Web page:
Mediator Certification, Credentialing, and Rosters
Updated April 2013
Certification, credentialing, and rosters are often lumped together under "qualifications," but are actually three completely different concepts. Certification is an official designation that a mediator has met certain standards. Credentialing is the process by which an official or quasi-official body decides what the standard is for a practitioner, and it can also mean the act of obtaining those credentials. Rosters, meanwhile, are the lists of professionals which the roster providers in question have determined to be appropriately credentialed; this may or may not involve any formal certification.
Attorneys and clients who are choosing a mediator need to understand all three of these terms; managers of rosters need much greater understanding of processes of credentialing and certification.
Typical systems for credentialing, certification, and rosters vary depending on which one is under discussion.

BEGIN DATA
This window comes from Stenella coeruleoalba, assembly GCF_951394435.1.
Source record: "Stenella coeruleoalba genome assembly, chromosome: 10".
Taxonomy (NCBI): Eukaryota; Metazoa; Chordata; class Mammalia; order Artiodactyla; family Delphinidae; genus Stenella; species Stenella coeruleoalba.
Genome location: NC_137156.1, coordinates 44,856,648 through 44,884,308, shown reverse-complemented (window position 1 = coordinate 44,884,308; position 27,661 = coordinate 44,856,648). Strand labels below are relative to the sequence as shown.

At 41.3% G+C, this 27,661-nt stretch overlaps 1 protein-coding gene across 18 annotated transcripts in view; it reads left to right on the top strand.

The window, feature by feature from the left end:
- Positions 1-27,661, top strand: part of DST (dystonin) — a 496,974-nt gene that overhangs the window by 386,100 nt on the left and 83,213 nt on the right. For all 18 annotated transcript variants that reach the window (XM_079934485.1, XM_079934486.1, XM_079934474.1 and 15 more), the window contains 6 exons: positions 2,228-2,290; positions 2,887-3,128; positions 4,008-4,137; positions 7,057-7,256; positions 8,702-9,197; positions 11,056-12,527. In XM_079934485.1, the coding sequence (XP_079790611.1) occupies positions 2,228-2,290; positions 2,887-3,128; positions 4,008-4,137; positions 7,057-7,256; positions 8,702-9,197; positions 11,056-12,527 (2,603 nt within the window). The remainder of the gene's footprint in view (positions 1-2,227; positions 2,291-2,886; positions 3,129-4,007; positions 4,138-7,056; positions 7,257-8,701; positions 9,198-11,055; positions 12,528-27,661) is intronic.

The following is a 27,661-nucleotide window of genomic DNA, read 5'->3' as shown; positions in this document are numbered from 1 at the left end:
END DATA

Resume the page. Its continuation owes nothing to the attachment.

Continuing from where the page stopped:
Setting credentials for mediators typically involves one or a combination of paper qualifications, performance-based assessment, and experience requirements. Paper qualifications include advanced degrees or other specialized education, or proof that a particular training course has been completed. Performance-based assessment involves either observation in actual cases by an experienced mediator who rates the new mediator's performance according to a series of performance criteria, or a similar observation in a simulated case using actors instead of real parties. Typical criteria include ability to gather information effectively; ability to maintain empathy with difficult parties; ability to remain impartial with parties who do not make this easy; ability to synthesize ideas, to manage the interaction between the parties, and to persuade parties to act in their own best interest. An assessment of substantive knowledge relevant to the particular type of dispute may also be involved (knowledge of child development and of individual and small-business tax law, for instance, are useful to a divorce mediator, but probably not as important to a labor mediator as knowledge of seniority systems, industry practices, and health insurance options).